One way is to connect them ex post. This means we first create the Condition annotation followed by the Legal Statement. The right-hand side then offers a combo box for the property "condition" containing all eligible annotations on the current page, i.e. those of the class Condition and its subclasses, represented by their class name and the comment line allowing to distinguish multiple annotations of the same type.
Another possibility is their nested creation. When we create the Legal Statement right away, the condition cannot be selected as a property since it does not exist yet, but clicking on the button Create Now performs all necessary steps. The Legal Statement is instantly stored in the back end along with all information that has been entered so far, i.e. literals as well as other associations, and the panel is closed immediately without reloading the page. Now, we select the text that represents the condition we want to reference and choose to create a new annotation. This step is performed as usual, except for the limited availability of classes. Right after having clicked on "Create", the annotation panel will reopen with the Legal Statement in a different view revealing two differences. The left-hand side shows the static descendant tree of the current class which is not selectable, because the annotation already exists. Most importantly, the just created condition is already assigned to the according property, such that no further action is necessary. We can click cancel now to keep everything as it is currently displayed, or we can edit literal properties and even define further references as before.
The described process can be arbitrarily nested. The section "Outer Annotation" on the left-hand side keeps track of the current hierarchy.
Edit / Delete Annotation
Annotatios can be deleted in several ways. One option is to click on the "Delete" link within an annotation box located in the side bar, but its functionality is obsolete and is expected to vanish with future versions of Kaukolu. Another option is to hover over the desired annotation, right click and select "Delete Annotation" yielding a sub menu containing all annotations at the current position. Hovering over a menu item allows to identify the desired annotation, because this immediately highlights the corresponding text. A right click on the paragraph icon offers the same functionality. A more detailed description of these elements in can be found at AnnotationDisplay.
The necessary steps to edit an annotation are similar, they just differ in the first menu item. When the annotation panel is opened in edit mode, only the static descendant tree is presented on the right-hand side, but all properties can be changed is if this was a new annotation - even nested annotation can be created without any restriction. Currently, SVG Drawings can not be edited but must be redrawn.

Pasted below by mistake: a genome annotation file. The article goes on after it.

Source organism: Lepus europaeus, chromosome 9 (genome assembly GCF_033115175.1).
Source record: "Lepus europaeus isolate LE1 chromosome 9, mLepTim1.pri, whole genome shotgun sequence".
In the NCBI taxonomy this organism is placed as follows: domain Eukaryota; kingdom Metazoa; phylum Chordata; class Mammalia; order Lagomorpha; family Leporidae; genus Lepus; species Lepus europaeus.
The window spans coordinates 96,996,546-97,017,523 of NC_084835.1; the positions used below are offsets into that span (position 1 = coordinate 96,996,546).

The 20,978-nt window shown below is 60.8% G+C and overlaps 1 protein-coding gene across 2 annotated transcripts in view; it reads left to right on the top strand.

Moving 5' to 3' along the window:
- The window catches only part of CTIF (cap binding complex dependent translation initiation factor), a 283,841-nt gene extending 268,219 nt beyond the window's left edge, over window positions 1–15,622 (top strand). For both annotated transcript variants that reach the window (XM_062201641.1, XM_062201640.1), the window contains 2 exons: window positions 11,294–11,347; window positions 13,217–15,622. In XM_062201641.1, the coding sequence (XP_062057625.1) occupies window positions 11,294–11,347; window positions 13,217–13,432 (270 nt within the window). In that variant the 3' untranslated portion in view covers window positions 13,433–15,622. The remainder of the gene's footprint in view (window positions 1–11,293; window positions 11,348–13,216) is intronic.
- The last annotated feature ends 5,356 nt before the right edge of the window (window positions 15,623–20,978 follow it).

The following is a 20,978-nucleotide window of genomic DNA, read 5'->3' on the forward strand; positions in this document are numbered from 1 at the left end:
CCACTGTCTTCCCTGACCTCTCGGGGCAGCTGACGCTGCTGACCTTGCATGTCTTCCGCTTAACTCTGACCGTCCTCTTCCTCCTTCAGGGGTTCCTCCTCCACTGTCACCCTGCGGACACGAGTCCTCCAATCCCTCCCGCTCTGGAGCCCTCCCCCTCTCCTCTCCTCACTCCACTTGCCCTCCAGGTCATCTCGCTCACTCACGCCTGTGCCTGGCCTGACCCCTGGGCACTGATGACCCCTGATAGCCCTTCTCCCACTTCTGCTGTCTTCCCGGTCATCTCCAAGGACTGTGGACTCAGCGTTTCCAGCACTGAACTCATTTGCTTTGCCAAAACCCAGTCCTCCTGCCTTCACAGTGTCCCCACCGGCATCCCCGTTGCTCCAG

- Exploit referential properties of cardinality > 1
- Offer geometric primitives for SVG drawings. The code is prepared to support this.
- Functionality to edit drawings, like extending or removing segments.
Typical Use Case
The user selects a text passage with the mouse, performs a right-click and selects "Create Annotation". The annotation panel appears showing a class hierarchy on the left-hand side (served by AnnotationContentServlet.getChildren()). He expands various tree nodes before the desired class is found and clicks on it. The corresponding properties are presented on the right-handside (served by AnnotationContentServlet.getAnnotationFormHtml()). He enters some information and clicks on "Create". This triggers AnnotationActionServlet.createAnnotation(), followed by AnnotationManager.createAnnotation()) and AnnotationStore.storeAnnotation().
The page reloads. The user hovers the annotated text, does a right-click, expands "Edit Annotation" and selects the underlying annotations. The annotation panel opens showing the descent tree on the right-hand side (served by AnnotationContentServlet.getDescentTree()) and the currently stored properties on the right hand side, generated by the usual method. The click on "Update" goes a similar way to trunk/kaukolu/src/de/opendfki/kaukoluwiki/storage/AnnotationStore.java.updateAnnotation().
A click on "Delete Annotation" in the context menu results in a call to trunk/kaukolu/src/de/opendfki/kaukoluwiki/storage/AnnotationStore.java.removeAnnotation() in the end.
- initAnnotationFormCallback() -- initializes the form and handles submission
- fillAnnotationSearchTree() -- performs the class search
- editAnnotation() -- edit an annotation
- jsonFromInstanceParams() -- creates the property string for an annotation
References to the source code
- CreateAnnotation_0.png (121.6 KB) - added by kaeppler 10 years ago.
- CreateAnnotation_1.png (78.7 KB) - added by kaeppler 10 years ago.
- CreateAnnotation_2.png (154.8 KB) - added by kaeppler 10 years ago.
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Define Reference (Nested)